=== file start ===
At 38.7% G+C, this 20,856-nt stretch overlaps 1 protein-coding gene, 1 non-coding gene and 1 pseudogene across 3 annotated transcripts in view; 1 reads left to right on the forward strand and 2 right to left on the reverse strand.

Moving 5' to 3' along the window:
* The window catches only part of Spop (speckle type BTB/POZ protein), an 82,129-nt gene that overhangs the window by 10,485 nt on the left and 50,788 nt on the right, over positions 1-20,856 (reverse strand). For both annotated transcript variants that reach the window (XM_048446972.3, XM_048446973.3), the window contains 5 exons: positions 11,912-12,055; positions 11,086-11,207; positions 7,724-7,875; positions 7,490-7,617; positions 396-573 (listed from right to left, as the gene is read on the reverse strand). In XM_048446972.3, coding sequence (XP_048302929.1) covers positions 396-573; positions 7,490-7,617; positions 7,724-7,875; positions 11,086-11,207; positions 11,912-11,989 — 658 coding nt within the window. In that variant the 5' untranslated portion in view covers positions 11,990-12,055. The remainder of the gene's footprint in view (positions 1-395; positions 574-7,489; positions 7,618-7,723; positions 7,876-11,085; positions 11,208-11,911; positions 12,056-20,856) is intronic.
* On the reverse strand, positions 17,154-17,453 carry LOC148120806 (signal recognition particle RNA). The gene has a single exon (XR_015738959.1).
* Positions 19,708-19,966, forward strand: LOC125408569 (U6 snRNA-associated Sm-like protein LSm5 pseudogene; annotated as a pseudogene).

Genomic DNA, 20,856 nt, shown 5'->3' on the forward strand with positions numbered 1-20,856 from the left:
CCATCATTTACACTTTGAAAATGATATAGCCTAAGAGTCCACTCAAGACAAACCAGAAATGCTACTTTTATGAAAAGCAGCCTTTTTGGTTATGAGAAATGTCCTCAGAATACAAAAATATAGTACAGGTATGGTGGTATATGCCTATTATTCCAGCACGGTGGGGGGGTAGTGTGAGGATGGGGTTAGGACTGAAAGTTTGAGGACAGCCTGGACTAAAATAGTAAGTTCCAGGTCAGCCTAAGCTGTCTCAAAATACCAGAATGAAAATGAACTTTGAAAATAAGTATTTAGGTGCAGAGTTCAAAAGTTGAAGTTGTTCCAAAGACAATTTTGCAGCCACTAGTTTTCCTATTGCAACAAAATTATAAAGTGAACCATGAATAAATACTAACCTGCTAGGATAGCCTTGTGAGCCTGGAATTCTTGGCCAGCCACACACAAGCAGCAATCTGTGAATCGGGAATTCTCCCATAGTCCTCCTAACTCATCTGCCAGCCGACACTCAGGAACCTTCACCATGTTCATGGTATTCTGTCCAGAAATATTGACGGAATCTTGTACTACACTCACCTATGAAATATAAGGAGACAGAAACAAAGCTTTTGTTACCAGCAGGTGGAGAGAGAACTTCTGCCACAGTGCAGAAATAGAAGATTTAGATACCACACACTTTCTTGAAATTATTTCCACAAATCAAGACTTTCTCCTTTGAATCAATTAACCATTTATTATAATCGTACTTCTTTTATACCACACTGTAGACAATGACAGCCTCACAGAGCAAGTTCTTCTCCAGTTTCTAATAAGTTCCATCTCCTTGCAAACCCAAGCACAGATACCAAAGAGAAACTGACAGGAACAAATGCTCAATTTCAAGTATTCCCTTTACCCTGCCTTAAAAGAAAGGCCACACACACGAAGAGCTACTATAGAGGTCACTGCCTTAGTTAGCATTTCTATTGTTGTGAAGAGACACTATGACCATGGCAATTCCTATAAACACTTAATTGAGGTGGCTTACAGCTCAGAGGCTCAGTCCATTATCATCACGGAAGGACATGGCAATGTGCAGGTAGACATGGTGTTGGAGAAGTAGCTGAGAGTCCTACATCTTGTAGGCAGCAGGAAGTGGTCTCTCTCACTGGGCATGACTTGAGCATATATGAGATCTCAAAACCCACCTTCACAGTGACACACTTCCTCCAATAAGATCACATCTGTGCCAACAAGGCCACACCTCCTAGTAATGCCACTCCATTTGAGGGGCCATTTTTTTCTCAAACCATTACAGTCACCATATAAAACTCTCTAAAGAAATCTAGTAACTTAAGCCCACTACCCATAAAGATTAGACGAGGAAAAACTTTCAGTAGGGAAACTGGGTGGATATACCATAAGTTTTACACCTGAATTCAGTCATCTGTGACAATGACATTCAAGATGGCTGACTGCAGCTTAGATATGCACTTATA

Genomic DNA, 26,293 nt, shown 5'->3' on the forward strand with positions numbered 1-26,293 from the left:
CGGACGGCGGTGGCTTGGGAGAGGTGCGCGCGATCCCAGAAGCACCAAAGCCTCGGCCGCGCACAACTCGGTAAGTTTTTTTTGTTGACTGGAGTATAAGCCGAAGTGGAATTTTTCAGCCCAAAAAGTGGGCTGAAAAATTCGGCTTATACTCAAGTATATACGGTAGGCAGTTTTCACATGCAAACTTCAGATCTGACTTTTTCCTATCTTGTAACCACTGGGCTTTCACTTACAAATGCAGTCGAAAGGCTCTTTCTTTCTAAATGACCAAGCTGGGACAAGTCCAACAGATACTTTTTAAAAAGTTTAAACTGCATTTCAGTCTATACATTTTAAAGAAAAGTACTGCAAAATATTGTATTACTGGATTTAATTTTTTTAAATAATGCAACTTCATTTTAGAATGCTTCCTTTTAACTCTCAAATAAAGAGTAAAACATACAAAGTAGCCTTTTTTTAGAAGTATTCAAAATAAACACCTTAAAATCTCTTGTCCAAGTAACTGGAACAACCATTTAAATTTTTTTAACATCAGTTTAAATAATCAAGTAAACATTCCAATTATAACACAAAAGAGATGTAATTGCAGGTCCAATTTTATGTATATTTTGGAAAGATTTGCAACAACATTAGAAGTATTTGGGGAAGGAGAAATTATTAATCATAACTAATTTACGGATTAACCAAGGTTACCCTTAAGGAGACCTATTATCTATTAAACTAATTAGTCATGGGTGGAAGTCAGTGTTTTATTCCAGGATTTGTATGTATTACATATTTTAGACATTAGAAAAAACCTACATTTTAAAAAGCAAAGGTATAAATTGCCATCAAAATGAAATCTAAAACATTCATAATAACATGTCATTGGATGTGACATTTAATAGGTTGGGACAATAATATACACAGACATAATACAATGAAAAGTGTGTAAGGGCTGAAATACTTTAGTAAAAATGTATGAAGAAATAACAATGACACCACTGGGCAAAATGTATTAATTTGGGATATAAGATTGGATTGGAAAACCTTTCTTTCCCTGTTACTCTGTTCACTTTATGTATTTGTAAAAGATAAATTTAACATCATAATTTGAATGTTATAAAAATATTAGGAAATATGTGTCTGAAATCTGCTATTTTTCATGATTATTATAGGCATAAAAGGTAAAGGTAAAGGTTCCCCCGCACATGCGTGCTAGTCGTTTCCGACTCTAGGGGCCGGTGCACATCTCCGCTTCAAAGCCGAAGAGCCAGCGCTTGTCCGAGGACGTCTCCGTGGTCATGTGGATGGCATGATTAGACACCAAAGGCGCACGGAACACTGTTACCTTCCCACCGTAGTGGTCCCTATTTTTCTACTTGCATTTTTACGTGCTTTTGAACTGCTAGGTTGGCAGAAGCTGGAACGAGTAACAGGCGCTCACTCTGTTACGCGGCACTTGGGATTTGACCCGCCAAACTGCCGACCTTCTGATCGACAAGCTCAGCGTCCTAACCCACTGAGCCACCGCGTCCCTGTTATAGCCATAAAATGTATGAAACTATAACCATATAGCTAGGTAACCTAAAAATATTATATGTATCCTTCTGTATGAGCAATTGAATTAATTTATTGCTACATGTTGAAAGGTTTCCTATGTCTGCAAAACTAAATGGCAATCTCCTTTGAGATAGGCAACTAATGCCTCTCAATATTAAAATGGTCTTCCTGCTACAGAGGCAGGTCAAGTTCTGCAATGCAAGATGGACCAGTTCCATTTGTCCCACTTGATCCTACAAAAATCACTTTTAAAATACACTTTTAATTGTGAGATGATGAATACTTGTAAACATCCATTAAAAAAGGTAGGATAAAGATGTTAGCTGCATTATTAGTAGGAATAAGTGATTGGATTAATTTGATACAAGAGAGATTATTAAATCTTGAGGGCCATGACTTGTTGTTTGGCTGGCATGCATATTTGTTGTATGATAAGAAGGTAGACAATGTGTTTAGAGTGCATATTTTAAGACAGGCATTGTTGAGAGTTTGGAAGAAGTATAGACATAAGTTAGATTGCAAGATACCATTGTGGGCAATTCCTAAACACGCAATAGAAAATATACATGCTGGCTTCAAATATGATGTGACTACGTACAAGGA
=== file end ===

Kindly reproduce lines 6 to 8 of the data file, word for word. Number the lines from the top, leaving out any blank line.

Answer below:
Genomic DNA, 20,856 nt, shown 5'->3' on the forward strand with positions numbered 1-20,856 from the left:
CCATCATTTACACTTTGAAAATGATATAGCCTAAGAGTCCACTCAAGACAAACCAGAAATGCTACTTTTATGAAAAGCAGCCTTTTTGGTTATGAGAAATGTCCTCAGAATACAAAAATATAGTACAGGTATGGTGGTATATGCCTATTATTCCAGCACGGTGGGGGGGTAGTGTGAGGATGGGGTTAGGACTGAAAGTTTGAGGACAGCCTGGACTAAAATAGTAAGTTCCAGGTCAGCCTAAGCTGTCTCAAAATACCAGAATGAAAATGAACTTTGAAAATAAGTATTTAGGTGCAGAGTTCAAAAGTTGAAGTTGTTCCAAAGACAATTTTGCAGCCACTAGTTTTCCTATTGCAACAAAATTATAAAGTGAACCATGAATAAATACTAACCTGCTAGGATAGCCTTGTGAGCCTGGAATTCTTGGCCAGCCACACACAAGCAGCAATCTGTGAATCGGGAATTCTCCCATAGTCCTCCTAACTCATCTGCCAGCCGACACTCAGGAACCTTCACCATGTTCATGGTATTCTGTCCAGAAATATTGACGGAATCTTGTACTACACTCACCTATGAAATATAAGGAGACAGAAACAAAGCTTTTGTTACCAGCAGGTGGAGAGAGAACTTCTGCCACAGTGCAGAAATAGAAGATTTAGATACCACACACTTTCTTGAAATTATTTCCACAAATCAAGACTTTCTCCTTTGAATCAATTAACCATTTATTATAATCGTACTTCTTTTATACCACACTGTAGACAATGACAGCCTCACAGAGCAAGTTCTTCTCCAGTTTCTAATAAGTTCCATCTCCTTGCAAACCCAAGCACAGATACCAAAGAGAAACTGACAGGAACAAATGCTCAATTTCAAGTATTCCCTTTACCCTGCCTTAAAAGAAAGGCCACACACACGAAGAGCTACTATAGAGGTCACTGCCTTAGTTAGCATTTCTATTGTTGTGAAGAGACACTATGACCATGGCAATTCCTATAAACACTTAATTGAGGTGGCTTACAGCTCAGAGGCTCAGTCCATTATCATCACGGAAGGACATGGCAATGTGCAGGTAGACATGGTGTTGGAGAAGTAGCTGAGAGTCCTACATCTTGTAGGCAGCAGGAAGTGGTCTCTCTCACTGGGCATGACTTGAGCATATATGAGATCTCAAAACCCACCTTCACAGTGACACACTTCCTCCAATAAGATCACATCTGTGCCAACAAGGCCACACCTCCTAGTAATGCCACTCCATTTGAGGGGCCATTTTTTTCTCAAACCATTACAGTCACCATATAAAACTCTCTAAAGAAATCTAGTAACTTAAGCCCACTACCCATAAAGATTAGACGAGGAAAAACTTTCAGTAGGGAAACTGGGTGGATATACCATAAGTTTTACACCTGAATTCAGTCATCTGTGACAATGACATTCAAGATGGCTGACTGCAGCTTAGATATGCACTTATA

Genomic DNA, 26,293 nt, shown 5'->3' on the forward strand with positions numbered 1-26,293 from the left: